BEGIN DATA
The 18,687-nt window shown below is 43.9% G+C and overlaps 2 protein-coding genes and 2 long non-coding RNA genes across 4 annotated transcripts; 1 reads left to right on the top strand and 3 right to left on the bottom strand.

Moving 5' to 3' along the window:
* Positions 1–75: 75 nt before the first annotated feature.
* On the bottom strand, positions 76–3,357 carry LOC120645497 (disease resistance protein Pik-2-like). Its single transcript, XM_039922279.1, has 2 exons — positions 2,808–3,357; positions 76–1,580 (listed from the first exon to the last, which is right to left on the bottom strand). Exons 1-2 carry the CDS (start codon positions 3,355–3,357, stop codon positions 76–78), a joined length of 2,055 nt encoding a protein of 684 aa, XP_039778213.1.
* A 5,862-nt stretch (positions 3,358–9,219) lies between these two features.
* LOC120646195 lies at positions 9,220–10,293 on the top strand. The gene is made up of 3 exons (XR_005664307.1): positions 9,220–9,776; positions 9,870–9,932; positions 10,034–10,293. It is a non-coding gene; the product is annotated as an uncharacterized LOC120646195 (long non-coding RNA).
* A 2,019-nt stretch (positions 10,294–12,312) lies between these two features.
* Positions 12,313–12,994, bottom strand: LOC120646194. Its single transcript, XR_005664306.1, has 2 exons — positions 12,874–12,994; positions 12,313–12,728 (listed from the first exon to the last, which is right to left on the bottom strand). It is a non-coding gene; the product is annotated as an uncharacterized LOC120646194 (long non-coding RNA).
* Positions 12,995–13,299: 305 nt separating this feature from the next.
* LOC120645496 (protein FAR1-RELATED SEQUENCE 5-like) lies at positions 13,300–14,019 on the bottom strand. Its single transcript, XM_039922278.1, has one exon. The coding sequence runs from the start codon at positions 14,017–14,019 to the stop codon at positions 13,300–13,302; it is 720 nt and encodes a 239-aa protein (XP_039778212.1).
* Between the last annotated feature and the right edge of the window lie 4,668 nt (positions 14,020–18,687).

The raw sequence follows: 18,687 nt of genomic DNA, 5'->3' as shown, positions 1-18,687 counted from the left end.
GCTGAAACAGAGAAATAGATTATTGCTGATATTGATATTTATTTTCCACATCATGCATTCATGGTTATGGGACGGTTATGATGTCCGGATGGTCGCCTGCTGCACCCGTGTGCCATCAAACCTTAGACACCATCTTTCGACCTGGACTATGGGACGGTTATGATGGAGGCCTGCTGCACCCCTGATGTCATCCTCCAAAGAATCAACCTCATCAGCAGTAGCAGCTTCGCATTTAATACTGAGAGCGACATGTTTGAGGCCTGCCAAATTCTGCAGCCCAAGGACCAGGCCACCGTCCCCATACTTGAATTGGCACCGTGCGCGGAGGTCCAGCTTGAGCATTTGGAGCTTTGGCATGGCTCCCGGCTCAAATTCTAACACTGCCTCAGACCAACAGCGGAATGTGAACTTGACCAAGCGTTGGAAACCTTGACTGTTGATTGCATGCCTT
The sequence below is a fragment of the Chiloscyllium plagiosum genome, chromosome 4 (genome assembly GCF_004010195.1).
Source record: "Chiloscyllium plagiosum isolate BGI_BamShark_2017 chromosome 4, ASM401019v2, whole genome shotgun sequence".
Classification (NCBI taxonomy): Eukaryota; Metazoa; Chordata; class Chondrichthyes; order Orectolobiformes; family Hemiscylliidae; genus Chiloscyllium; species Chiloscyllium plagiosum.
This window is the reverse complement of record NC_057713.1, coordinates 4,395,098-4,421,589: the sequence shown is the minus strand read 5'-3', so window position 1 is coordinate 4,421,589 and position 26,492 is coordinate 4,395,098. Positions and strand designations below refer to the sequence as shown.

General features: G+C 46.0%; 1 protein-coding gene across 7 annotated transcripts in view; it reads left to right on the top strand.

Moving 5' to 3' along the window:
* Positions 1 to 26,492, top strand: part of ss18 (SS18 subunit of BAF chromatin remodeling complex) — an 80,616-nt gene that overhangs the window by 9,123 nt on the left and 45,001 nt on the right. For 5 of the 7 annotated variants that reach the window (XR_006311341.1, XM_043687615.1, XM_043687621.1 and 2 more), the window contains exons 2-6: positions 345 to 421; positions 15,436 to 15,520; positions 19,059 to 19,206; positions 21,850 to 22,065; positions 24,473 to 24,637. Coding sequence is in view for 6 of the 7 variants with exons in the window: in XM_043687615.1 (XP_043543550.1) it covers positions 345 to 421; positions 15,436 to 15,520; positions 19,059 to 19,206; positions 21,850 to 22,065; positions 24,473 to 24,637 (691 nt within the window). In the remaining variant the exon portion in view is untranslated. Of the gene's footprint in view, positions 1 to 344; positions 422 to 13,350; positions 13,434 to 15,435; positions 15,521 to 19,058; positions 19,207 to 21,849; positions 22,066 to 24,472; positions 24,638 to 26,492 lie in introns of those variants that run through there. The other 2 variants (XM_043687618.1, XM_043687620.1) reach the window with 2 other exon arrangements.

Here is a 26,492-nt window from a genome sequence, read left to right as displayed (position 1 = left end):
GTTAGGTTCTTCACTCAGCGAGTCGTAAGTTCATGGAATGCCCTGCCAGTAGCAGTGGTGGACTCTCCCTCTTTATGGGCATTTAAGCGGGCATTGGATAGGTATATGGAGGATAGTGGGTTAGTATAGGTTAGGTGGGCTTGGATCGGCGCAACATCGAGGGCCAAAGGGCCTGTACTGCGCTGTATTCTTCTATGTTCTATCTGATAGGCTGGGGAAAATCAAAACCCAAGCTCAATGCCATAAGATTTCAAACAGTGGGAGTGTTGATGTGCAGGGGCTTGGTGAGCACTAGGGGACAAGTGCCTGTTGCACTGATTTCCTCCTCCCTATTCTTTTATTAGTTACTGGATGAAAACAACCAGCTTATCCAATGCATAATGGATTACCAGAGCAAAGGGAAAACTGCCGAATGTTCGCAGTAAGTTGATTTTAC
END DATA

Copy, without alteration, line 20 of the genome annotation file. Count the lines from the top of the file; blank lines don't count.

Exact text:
* Positions 1 to 26,492, top strand: part of ss18 (SS18 subunit of BAF chromatin remodeling complex) — an 80,616-nt gene that overhangs the window by 9,123 nt on the left and 45,001 nt on the right. For 5 of the 7 annotated variants that reach the window (XR_006311341.1, XM_043687615.1, XM_043687621.1 and 2 more), the window contains exons 2-6: positions 345 to 421; positions 15,436 to 15,520; positions 19,059 to 19,206; positions 21,850 to 22,065; positions 24,473 to 24,637. Coding sequence is in view for 6 of the 7 variants with exons in the window: in XM_043687615.1 (XP_043543550.1) it covers positions 345 to 421; positions 15,436 to 15,520; positions 19,059 to 19,206; positions 21,850 to 22,065; positions 24,473 to 24,637 (691 nt within the window). In the remaining variant the exon portion in view is untranslated. Of the gene's footprint in view, positions 1 to 344; positions 422 to 13,350; positions 13,434 to 15,435; positions 15,521 to 19,058; positions 19,207 to 21,849; positions 22,066 to 24,472; positions 24,638 to 26,492 lie in introns of those variants that run through there. The other 2 variants (XM_043687618.1, XM_043687620.1) reach the window with 2 other exon arrangements.